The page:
Senator McCain’s surgery likely to delay health care votes

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Sen. John McCain, R-AZ, had surgery on Friday to remove a blood clot — and it appears to be more serious than initial reports suggested. Senate Majority Leader Mitch McConnell said votes on the Senate GOP health bill won’t begin until McCain returns — and that might not be for week or two.

The statement from Mr. McCain’s office said a two-inch blood clot was removed from “above his left eye” during a “minimally invasive craniotomy with an eyebrow incision” at the Mayo Clinic Hospital in Phoenix, “following a routine annual physical.” Surgeons there are not conducting interviews. Mr. McCain’s communications director, Julie Tarallo, said further information would be made public when it became available.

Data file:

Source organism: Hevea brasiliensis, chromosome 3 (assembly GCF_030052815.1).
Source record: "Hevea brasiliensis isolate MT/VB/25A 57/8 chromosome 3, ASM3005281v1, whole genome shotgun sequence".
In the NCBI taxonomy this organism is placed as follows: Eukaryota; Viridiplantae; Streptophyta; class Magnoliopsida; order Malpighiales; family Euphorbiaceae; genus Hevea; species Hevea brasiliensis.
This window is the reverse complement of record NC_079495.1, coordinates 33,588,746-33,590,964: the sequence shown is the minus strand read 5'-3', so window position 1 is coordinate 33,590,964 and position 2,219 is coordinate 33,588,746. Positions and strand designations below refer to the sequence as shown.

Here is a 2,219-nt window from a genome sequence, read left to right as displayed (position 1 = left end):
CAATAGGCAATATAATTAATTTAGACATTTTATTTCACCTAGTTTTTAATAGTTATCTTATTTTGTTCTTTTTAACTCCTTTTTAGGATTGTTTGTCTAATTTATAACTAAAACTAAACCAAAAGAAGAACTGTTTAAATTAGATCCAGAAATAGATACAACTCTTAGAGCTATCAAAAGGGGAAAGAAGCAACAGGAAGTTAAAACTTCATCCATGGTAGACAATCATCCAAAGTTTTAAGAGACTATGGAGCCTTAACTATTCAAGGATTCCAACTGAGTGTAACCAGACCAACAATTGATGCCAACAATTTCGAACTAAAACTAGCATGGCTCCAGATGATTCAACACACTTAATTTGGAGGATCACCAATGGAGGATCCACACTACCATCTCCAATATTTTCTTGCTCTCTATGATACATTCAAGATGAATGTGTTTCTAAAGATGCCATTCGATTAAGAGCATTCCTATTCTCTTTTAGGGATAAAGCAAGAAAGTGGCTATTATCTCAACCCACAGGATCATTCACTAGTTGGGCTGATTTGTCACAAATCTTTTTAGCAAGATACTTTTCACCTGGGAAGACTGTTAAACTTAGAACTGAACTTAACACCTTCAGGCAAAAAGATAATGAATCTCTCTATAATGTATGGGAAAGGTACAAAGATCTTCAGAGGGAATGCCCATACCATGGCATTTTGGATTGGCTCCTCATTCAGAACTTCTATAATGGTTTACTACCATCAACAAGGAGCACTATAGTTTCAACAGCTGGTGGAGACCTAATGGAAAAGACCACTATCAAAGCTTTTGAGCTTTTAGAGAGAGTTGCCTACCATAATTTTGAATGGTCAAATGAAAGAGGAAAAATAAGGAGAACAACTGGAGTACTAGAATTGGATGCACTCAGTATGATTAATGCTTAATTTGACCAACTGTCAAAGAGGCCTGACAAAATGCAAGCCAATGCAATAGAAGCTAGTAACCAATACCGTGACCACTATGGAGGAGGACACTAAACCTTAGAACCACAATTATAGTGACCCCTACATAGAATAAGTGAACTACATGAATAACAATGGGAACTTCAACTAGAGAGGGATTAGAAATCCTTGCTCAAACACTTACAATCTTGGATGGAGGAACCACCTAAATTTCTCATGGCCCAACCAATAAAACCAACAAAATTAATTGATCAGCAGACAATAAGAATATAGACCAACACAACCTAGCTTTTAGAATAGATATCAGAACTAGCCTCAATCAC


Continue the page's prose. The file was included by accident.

A craniotomy is an opening of the skull, and an eyebrow incision would be used to reach a clot in or near the left frontal lobes of the brain, neurosurgeons who were not involved in Mr. McCain’s care said.

“Usually, a blood clot in this area would be a very concerning issue,” said Dr. Nrupen Baxi, an assistant professor of neurosurgery at the Albert Einstein College of Medicine in New York City.

He added, “The recovery time from a craniotomy is usually a few weeks.”

Photo credit: Gage Skidmore

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